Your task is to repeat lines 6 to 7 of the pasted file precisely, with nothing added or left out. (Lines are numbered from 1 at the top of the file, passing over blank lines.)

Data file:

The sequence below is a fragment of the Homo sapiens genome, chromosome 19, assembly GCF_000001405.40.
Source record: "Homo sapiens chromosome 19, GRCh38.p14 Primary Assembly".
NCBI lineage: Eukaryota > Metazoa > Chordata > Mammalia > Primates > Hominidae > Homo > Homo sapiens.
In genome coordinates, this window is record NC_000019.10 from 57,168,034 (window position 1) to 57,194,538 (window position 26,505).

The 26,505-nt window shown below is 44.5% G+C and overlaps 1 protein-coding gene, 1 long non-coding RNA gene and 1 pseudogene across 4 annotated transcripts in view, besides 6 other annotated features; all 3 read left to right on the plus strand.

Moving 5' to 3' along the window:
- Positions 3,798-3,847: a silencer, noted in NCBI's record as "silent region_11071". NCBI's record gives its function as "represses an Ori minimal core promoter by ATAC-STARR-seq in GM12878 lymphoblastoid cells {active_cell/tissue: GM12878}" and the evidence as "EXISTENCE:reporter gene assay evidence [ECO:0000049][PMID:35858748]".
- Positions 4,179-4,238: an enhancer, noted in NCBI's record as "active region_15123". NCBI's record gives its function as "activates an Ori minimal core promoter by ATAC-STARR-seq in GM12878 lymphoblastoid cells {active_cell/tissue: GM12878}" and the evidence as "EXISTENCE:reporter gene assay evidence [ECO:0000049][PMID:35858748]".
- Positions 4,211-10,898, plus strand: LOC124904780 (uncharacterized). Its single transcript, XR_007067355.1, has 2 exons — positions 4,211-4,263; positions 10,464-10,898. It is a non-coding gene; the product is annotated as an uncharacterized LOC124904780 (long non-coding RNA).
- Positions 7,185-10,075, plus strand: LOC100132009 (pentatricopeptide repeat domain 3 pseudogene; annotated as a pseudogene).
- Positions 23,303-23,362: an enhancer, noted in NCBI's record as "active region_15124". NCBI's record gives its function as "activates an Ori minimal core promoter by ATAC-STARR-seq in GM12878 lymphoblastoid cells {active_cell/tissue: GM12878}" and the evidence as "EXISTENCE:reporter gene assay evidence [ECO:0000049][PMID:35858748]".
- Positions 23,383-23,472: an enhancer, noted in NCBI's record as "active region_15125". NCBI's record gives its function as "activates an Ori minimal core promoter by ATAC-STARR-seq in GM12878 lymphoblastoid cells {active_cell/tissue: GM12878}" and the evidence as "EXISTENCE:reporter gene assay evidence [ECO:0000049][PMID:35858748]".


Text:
Moving 5' to 3' along the window:
- Positions 3,798-3,847: a silencer, noted in NCBI's record as "silent region_11071". NCBI's record gives its function as "represses an Ori minimal core promoter by ATAC-STARR-seq in GM12878 lymphoblastoid cells {active_cell/tissue: GM12878}" and the evidence as "EXISTENCE:reporter gene assay evidence [ECO:0000049][PMID:35858748]".